Section 15:Indorsement.

When the maker or holder of a negotiable instrument signs the same, otherwise than as such maker, for the purpose of negotiation, on the back or face thereof or on a slip of paper annexed thereto, or so signs for the same purpose a stamped paper intended
Section15 to be completed as a negotiable instrument, he is said to indorse the same, -and is called the " indorser ".

Section 16:Indorsement in "blank" and "in full".
16.1[(1)] Indorsement in "blank" and "in full". If the indorser signs his name only, the indorsement is said to be " in blank," and if he adds a direction to pay the amount mentioned in the instrument to, or to the order of, a specified person, the indorsement is said to be " in full " ; and the person so specified is called the " indorsee " of the instrument. 

16.1[(2)Indorsee. The provisions of this Act relating to a payee shall apply with the necessary modifications to an indorsee.] 

Section 17: Ambiguous instruments.

Where an instrument may be construed either as a promissory note or bill of exchange, the holder may at his election treat it as either, and the instrument shall be thenceforward treated accordingly. 

Section18. Where amount is stated differently in figures and words. 
Where amount is stated differently in figures and words. If the amount undertaken or ordered to be paid is stated differently in figures and in words, the amount stated in words shall be the amount undertaken or ordered to be paid. 

Section19. Instruments payable on demand. A promissory note or bill of exchange, in which no time for payment is specified, and a cheque, are payable on demand.

Section 20. Inchoate stamped instruments.

Where one person signs and delivers to another a paper stamped in accordance with the law relating to negotiable instruments then in force in 2[India], and either wholly blank or having written thereon an incomplete negotiable instrument, he thereby gives prima facie authority to the holder thereof to make or complete, as the case may be, upon it a negotiable instrument, for any amount specified therein and not exceeding the amount covered by the stamp. The person so signing shall be liable upon such instrument, in the capacity in which he signed the same, to any holder in due course for such amount: provided that no person other than a holder in due course shall recover from the person delivering the instrument any thing in excess of the amount intended by him to be paid thereunder.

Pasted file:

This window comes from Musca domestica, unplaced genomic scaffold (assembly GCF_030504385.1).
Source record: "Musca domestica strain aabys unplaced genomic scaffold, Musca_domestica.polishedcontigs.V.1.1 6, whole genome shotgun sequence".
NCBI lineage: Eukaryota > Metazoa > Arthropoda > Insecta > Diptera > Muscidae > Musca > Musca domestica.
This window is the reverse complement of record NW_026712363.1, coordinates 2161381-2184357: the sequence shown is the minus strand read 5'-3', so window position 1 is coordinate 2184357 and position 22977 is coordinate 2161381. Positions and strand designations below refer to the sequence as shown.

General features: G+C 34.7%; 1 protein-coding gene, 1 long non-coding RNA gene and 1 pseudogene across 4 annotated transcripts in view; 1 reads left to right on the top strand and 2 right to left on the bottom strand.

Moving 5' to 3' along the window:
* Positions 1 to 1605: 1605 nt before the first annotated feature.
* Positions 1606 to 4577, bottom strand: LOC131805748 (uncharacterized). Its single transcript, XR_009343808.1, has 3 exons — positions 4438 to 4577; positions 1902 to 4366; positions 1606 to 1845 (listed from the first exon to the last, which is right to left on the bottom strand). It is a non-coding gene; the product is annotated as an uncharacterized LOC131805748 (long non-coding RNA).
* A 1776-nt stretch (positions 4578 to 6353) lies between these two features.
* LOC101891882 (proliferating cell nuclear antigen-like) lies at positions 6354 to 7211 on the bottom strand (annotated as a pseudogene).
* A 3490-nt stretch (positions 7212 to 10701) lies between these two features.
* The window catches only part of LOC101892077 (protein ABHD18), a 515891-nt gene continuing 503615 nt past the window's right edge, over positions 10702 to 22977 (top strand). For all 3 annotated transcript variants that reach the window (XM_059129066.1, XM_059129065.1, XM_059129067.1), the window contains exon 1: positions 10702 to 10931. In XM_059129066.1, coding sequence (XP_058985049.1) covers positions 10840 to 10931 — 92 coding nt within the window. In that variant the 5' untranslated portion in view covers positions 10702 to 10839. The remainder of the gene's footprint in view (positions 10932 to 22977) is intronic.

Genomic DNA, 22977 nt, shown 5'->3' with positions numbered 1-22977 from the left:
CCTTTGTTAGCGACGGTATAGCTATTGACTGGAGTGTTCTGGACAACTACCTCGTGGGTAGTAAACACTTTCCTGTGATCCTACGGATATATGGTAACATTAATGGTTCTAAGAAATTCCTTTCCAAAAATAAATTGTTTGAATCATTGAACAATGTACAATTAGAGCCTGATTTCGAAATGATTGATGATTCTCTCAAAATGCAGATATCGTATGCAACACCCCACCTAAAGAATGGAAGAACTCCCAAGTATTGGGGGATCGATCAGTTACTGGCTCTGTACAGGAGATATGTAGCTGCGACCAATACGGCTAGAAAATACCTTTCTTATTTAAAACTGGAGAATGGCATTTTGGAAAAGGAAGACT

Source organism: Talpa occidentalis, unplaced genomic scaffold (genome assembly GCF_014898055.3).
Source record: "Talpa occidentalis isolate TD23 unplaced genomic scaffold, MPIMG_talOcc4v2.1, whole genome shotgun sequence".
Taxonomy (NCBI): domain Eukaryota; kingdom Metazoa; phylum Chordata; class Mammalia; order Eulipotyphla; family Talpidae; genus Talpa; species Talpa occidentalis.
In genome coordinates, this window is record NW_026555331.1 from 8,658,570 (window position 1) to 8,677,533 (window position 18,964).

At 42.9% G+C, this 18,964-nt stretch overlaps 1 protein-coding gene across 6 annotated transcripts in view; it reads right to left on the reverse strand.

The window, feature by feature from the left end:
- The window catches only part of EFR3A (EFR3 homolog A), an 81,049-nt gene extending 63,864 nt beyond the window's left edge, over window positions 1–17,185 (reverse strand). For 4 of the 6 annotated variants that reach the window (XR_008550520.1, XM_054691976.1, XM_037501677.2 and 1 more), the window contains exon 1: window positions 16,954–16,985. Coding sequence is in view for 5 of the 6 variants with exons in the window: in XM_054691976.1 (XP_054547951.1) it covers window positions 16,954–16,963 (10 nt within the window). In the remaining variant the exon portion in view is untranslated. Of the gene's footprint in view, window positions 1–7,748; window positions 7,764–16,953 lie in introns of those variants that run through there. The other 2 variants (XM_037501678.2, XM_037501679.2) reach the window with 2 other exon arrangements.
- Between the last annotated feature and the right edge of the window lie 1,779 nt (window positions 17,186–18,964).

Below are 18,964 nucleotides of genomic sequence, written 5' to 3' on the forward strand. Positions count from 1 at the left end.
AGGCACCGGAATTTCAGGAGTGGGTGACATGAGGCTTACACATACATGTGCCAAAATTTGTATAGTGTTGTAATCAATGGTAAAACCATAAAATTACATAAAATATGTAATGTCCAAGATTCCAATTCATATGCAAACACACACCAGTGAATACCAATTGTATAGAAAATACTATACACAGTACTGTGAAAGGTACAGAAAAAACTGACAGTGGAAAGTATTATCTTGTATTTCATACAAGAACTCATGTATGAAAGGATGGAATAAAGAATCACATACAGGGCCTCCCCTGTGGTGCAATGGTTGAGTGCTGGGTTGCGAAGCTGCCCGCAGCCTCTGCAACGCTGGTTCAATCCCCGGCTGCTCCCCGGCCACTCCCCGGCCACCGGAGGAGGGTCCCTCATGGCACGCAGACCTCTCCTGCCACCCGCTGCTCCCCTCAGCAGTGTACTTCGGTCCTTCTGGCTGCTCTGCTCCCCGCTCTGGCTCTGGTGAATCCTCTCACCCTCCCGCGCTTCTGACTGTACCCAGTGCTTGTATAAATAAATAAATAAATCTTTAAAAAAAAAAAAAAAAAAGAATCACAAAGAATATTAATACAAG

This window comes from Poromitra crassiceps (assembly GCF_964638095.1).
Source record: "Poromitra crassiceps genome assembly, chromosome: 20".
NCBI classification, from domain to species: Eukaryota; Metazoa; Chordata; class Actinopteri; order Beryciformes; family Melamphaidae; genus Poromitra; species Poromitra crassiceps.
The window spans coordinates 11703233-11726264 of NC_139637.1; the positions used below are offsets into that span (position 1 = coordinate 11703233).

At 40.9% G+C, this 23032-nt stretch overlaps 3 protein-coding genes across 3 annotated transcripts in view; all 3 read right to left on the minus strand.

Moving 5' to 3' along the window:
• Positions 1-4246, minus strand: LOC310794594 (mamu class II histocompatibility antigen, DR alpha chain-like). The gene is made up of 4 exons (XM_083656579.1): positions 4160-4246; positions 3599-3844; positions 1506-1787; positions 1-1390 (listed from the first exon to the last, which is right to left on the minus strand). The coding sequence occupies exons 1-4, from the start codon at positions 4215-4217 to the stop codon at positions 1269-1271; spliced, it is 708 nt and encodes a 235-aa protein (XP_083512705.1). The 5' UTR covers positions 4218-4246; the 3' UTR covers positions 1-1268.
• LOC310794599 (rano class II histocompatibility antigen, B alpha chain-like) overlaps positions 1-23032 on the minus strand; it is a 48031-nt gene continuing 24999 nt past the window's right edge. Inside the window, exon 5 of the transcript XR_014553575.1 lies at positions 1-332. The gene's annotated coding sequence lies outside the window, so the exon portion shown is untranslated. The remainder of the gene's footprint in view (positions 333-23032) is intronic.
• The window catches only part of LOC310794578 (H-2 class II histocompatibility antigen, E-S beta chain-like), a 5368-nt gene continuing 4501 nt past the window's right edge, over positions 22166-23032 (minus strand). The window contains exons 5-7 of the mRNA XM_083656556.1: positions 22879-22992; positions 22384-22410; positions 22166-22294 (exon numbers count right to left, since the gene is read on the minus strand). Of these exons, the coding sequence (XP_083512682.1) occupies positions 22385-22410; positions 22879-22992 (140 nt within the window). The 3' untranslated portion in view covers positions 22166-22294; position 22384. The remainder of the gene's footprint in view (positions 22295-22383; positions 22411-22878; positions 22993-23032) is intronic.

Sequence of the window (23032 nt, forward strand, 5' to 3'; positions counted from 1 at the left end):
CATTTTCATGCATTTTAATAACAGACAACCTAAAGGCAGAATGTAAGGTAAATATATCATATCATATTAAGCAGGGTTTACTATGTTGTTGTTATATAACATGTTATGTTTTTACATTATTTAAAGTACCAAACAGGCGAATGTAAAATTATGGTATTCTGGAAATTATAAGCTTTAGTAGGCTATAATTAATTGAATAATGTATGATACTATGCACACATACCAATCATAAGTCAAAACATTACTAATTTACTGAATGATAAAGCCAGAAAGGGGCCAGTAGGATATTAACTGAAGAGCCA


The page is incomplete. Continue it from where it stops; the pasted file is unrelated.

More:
Section 123 - Cheque Crossed Generally Where a cheque bears across its face an addition of the words and company or any abbreviation thereof, between two parallel transverse lines, or of two parallel transverse lines simply, either with or without the words, not negotiable, that addition shall be deemed a crossing, and the cheque shall be deemed to be crossed generally.

Section 124 - Cheque crossed specially Where a cheque bears across its face an addition of the name of a banker, either with or without the words not negotiable, that addition shall be deemed a crossing, and the cheque shall be deemed to be crossed specially, and to be crossed to that banker.

Section 126- Cheque crossed specially Where a cheque is crossed generally, the banker, on whom it is drawn shall not pay it otherwise than to a banker.Payment of cheque crossed specially. - Where a cheque is crossed specially, the banker on whom it is drawn shall not pay it otherwise than to the banker to whom it is crossed, or his agent, for collection.

Section 130 -Cheque bearing Not Negotiable A person taking a cheque crossed generally or specially, bearing in either case the words not negotiable, shall not have, and shall not be capable of giving, a better title to the cheque than that which the person from whom he took it had.

In this article on "Negotiable Instruments Act, 1881" ,only important sections are discussed.You can download Negotiable Instrument Act 1881 in details from below link